Hayden from Sonoma Wire Works

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Hayden

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Oct 18, 2011, 4:10:46 PM10/18/11
to Open Music App Collaboration
Hi all,

I appreciate the enthusiasm for doing this. I'm curious as to what you
hope to achieve that's different from Sonoma's AudioCopy/Paste
implementation. Are you talking about this being for MIDI
compatibility only rather than audio being transferred back and forth?
It looks like the conversation started with switching between apps.
That's something that AudioCopy/Paste does for every app that's on the
list already, as you noted since you're talking about using our plist
file as a template.

If you're eager to make something for MIDI, I can understand that and
I'm all for it. A lot of the midi apps are already using AudioCopy/
Paste. I'd be happy to assist you in anyway and provide any input from
our experience with AudioCopy/Paste.

I think doing the MidiCopy/Paste would be awesome, but none of our
apps use MIDI currently, so as you can imagine, we have other things
that have been taken precedence. But if this group wants to steer that
train, Sonoma would gladly assist, host any files, or make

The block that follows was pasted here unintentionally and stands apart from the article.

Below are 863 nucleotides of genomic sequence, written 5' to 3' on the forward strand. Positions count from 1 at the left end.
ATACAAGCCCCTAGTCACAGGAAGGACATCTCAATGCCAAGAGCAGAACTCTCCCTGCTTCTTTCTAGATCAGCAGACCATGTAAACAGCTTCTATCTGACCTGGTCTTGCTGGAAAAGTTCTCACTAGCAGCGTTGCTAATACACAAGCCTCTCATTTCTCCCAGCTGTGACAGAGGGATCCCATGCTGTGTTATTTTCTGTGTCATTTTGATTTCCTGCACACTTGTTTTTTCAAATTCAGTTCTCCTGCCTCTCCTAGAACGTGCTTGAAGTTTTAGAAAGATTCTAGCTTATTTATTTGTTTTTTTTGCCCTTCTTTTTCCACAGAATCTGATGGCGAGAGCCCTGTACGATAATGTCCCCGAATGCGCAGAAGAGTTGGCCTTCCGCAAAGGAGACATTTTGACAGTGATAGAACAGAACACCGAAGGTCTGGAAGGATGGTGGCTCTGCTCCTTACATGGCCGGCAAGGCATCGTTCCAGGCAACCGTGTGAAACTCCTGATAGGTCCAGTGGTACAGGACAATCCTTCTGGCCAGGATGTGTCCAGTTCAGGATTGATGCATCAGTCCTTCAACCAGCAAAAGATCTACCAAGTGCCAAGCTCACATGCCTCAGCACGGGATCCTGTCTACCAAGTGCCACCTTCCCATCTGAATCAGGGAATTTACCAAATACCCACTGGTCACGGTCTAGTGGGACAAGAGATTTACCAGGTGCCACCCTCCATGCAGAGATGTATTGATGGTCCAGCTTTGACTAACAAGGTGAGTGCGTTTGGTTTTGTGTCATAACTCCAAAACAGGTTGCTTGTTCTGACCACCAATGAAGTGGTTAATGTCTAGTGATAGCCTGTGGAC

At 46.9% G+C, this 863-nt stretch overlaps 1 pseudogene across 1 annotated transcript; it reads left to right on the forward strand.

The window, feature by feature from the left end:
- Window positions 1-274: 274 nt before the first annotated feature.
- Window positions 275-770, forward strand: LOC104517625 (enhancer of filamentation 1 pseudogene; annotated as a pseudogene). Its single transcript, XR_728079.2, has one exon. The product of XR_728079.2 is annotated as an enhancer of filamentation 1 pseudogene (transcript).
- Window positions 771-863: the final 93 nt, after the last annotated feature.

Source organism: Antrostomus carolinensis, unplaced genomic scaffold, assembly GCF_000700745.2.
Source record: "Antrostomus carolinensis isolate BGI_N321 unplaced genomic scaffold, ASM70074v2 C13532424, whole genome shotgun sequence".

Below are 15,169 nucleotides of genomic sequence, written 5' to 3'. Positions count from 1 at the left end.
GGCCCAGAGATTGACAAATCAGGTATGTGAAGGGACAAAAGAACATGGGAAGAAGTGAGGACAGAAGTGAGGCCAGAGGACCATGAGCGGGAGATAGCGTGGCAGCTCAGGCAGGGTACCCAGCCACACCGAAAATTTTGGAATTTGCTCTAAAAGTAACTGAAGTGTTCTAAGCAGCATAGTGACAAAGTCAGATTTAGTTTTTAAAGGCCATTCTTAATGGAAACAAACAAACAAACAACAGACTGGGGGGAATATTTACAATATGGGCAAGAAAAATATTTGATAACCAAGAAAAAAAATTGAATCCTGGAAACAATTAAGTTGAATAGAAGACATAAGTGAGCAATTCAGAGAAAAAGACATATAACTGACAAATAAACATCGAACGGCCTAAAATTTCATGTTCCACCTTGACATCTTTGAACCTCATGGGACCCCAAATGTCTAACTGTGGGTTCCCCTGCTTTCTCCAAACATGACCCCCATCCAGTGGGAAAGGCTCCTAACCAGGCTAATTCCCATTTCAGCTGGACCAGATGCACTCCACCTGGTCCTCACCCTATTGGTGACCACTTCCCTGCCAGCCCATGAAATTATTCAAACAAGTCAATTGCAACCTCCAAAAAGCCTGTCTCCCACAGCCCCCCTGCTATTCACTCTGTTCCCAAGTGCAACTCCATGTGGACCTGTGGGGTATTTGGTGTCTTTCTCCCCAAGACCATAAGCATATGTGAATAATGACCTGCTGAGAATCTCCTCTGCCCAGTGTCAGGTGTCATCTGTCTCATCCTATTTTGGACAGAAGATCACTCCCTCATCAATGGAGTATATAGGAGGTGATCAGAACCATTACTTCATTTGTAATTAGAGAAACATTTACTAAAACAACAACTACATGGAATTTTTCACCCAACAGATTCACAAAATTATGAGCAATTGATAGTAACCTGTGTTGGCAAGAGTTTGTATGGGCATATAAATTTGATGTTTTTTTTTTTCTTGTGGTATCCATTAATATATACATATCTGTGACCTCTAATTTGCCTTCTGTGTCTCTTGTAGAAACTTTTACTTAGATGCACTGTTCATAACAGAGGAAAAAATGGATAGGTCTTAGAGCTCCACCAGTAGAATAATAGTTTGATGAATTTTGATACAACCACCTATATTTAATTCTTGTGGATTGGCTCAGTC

contributions where possible.

For starters, let me explain briefly why the Sonoma SDK isn't open. It
really comes down to the use of the private pasteboard. This may have
changed as iOS has progressed, but it was possible at one time to
essentially sabotage a private pasteboard if you knew the pasteboard's
name. This is why we have an agreement attached to the AudioCopy/Paste
SDK. Also, we did some things that added really awesome features that
wouldn't be possible with the general pasteboard using the Apple audio
identifier. We wanted to make a more refined standard so that apps
could share audio files with certainty, knowing that they would be
compatible with each other. This is why we also limit audio to
44.1kHz-16bit wave files.

So that's why 100% open didn't work for us. We wanted to make sure
that apps that made it onto the compatible list understood these
things and intended to follow along.

Without central control of a list of compatible apps, I don't think
the compatibility for MIDI would be as valuable. That's my input. If
you want to go another way, that's fine with us. But we would love to
be included in the discussion.

Looking forward to seeing what you come up with.

Thanks,
Hayden

nlogmusic (TempoRubato - NLogSynth)

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Oct 18, 2011, 4:38:18 PM10/18/11
to Open Music App Collaboration
Hi Hayden,

thanks for commenting!

Just for some clarity:

We are not talking here about MIDI pasteboards, we are talking in
general about
realtime communication.

This MIDI realtime communication allows App A (like a MIDI Controller
app eg. SoundPrism,
Polychord etc.) to send to App B (like NLog, Sunrizer, etc.) MIDI
event in realtime for
playback much like you do with real MIDI cables.

All this is based on two Apple technologies: Core MIDI & Background
Audio.